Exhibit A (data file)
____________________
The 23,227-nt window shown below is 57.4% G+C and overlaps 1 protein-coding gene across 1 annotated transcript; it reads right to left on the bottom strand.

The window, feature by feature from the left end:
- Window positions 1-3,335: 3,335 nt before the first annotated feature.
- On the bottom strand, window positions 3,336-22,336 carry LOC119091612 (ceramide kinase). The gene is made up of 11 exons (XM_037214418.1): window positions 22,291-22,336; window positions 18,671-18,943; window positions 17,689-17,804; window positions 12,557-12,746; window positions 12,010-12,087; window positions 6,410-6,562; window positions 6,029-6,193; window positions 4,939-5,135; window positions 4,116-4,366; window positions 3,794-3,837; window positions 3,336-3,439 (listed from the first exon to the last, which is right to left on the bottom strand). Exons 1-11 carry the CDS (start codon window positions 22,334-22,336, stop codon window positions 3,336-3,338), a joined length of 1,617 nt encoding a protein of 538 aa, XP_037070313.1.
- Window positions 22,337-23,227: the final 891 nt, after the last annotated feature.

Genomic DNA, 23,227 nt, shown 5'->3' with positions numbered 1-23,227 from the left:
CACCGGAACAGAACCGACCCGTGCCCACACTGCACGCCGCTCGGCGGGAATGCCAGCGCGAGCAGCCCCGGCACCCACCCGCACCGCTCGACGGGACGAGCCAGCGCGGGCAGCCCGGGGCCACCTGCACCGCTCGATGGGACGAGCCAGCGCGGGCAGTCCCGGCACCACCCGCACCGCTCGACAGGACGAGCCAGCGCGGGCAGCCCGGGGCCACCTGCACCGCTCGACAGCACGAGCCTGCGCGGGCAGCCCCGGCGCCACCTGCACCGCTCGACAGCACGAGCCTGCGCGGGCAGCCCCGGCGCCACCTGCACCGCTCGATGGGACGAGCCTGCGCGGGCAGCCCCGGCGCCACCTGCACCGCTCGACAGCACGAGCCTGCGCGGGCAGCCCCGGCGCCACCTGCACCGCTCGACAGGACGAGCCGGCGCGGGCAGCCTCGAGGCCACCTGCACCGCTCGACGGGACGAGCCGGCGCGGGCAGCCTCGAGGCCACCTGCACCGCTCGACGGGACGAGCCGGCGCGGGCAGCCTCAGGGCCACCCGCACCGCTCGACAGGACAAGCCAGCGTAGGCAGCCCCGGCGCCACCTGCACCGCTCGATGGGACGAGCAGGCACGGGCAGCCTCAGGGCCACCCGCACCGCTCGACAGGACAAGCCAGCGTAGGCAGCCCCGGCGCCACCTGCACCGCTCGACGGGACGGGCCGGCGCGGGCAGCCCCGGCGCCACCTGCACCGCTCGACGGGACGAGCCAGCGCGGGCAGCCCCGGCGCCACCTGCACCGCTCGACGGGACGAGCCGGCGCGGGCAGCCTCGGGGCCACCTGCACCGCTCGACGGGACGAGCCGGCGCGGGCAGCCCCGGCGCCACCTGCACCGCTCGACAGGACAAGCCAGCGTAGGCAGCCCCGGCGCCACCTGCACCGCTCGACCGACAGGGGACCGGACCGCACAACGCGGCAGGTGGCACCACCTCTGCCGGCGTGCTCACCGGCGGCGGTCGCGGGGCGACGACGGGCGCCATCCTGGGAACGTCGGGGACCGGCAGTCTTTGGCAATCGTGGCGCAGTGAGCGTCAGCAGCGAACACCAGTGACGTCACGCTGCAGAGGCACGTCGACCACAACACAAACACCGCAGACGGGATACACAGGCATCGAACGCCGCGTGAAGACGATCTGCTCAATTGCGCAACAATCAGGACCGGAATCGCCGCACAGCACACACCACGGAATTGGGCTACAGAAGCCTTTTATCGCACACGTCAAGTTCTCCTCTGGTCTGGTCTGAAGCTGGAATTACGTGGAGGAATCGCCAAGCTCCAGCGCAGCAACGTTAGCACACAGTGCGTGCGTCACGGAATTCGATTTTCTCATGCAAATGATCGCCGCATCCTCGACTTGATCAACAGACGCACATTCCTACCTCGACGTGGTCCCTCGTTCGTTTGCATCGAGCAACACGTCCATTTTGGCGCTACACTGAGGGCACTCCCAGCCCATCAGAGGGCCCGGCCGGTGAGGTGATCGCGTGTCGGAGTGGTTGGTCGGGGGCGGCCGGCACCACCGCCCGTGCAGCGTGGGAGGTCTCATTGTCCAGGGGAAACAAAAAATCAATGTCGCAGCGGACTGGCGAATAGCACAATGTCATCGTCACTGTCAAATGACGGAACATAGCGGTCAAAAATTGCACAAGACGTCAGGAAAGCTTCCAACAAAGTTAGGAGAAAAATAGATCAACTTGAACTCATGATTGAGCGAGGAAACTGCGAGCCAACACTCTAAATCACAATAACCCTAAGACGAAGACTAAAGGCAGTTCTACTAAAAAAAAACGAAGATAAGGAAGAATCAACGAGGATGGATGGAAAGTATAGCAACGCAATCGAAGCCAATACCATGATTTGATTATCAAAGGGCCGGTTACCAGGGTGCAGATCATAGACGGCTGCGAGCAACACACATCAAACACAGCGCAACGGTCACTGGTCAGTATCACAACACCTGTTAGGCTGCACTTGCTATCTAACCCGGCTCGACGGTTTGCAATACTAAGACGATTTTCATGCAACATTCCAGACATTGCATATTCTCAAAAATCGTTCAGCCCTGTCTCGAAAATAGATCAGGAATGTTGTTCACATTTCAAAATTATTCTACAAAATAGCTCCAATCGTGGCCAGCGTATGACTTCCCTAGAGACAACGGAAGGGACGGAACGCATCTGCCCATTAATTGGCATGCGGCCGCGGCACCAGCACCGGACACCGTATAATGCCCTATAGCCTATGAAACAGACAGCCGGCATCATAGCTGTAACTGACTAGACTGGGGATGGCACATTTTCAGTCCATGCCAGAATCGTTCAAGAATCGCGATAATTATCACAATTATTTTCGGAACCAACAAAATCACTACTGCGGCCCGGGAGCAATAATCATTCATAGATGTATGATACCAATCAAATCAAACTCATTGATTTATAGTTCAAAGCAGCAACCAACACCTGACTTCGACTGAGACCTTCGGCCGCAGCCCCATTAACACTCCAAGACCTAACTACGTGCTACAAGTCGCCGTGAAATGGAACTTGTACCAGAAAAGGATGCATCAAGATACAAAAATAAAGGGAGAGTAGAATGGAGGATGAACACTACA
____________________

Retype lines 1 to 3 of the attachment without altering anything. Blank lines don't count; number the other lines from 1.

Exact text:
The 23,227-nt window shown below is 57.4% G+C and overlaps 1 protein-coding gene across 1 annotated transcript; it reads right to left on the bottom strand.

The window, feature by feature from the left end:
- Window positions 1-3,335: 3,335 nt before the first annotated feature.